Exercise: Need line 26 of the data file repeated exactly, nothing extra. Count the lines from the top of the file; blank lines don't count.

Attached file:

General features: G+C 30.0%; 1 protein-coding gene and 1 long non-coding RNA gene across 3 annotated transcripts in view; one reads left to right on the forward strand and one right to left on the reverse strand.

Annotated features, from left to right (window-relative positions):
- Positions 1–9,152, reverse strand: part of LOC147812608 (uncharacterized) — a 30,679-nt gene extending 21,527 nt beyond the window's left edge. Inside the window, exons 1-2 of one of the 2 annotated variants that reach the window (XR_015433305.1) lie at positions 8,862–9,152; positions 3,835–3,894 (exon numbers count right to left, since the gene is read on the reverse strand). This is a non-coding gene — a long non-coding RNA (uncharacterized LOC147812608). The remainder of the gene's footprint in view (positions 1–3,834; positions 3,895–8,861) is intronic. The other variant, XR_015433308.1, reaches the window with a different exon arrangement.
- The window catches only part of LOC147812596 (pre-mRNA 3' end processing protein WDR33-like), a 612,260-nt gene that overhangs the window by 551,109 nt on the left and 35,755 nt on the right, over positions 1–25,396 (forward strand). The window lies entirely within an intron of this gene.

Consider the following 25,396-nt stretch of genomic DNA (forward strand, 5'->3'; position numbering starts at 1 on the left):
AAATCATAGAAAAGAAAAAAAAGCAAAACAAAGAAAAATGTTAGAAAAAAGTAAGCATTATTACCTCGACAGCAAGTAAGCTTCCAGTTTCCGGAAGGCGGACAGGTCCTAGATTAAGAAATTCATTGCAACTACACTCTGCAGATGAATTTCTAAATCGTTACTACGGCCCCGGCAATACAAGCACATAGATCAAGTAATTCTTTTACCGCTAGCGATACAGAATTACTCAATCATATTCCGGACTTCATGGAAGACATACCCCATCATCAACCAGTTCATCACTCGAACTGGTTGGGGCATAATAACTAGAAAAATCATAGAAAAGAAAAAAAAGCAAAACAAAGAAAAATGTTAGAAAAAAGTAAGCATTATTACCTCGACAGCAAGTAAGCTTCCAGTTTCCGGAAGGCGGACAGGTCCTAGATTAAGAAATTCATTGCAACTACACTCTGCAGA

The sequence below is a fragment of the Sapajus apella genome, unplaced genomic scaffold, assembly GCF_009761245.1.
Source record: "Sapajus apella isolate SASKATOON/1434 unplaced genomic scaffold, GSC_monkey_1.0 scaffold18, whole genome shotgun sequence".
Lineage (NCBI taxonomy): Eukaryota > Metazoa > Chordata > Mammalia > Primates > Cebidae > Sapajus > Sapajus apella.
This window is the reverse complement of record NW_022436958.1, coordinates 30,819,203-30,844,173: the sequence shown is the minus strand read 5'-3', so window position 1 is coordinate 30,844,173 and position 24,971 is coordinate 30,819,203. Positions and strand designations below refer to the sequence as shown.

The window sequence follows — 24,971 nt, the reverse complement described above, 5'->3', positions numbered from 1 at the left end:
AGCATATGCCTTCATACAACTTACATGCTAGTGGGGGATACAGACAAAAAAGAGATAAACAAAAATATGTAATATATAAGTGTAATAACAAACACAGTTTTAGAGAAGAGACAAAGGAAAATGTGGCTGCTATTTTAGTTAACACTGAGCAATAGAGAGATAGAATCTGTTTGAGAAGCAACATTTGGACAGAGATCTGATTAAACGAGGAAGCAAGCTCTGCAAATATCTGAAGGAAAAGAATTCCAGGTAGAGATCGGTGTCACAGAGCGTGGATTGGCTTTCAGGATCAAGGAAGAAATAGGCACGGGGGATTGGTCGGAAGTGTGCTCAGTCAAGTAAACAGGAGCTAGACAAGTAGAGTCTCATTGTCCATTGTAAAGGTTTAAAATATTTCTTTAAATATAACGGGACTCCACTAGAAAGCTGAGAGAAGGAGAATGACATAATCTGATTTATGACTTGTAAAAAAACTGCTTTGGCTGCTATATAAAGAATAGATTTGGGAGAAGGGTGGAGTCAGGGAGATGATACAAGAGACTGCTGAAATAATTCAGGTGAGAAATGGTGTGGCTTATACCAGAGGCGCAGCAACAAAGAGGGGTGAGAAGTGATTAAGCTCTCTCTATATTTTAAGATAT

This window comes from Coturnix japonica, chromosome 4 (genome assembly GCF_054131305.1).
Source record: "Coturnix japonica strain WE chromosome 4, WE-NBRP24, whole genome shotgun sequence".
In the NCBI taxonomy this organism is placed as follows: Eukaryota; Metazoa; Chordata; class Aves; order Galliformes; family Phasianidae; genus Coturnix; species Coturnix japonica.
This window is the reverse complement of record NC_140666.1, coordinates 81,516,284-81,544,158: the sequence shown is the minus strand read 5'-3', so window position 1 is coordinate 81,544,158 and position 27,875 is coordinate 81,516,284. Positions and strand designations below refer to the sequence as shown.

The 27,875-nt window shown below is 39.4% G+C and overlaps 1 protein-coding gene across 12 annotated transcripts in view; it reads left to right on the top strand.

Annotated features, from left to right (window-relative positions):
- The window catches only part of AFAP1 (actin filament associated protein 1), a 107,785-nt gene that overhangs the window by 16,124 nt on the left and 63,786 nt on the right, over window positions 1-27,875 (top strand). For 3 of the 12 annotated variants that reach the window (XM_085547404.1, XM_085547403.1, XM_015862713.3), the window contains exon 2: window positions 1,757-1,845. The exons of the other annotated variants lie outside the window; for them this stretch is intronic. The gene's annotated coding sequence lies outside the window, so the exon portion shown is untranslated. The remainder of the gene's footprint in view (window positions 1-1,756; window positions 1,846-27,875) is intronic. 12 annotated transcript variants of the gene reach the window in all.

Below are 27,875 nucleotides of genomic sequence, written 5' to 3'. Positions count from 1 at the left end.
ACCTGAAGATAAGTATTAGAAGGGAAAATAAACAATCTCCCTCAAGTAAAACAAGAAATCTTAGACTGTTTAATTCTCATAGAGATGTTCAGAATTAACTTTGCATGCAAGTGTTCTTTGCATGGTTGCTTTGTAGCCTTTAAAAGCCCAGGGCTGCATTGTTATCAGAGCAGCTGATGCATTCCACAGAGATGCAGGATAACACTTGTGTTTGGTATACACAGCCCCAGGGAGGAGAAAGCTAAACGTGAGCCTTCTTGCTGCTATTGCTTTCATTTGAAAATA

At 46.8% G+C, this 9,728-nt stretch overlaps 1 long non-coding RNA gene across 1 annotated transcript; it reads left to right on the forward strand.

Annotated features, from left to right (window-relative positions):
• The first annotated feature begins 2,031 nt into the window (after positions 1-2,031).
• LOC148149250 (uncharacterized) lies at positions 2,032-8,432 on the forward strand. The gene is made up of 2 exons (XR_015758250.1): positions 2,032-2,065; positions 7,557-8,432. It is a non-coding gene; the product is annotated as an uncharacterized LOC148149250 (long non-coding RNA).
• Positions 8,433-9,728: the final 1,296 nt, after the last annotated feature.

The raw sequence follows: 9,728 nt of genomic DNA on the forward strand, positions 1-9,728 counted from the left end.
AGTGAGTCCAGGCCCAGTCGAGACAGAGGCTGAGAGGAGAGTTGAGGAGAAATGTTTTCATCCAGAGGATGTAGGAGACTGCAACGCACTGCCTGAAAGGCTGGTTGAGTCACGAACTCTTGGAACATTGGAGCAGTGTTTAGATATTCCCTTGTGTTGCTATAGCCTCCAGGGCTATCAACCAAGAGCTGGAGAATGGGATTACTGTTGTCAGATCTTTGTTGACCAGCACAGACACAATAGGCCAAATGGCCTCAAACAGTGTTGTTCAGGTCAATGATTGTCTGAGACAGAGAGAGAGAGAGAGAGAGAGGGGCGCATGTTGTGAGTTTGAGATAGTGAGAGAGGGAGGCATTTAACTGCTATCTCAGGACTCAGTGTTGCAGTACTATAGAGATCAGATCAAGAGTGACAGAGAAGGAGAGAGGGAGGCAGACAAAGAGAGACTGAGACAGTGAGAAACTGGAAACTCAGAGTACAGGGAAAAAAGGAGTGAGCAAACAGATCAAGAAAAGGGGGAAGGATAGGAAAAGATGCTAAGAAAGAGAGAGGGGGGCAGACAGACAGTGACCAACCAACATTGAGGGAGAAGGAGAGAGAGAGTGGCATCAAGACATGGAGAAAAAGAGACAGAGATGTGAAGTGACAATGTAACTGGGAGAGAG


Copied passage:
• Positions 8,433-9,728: the final 1,296 nt, after the last annotated feature.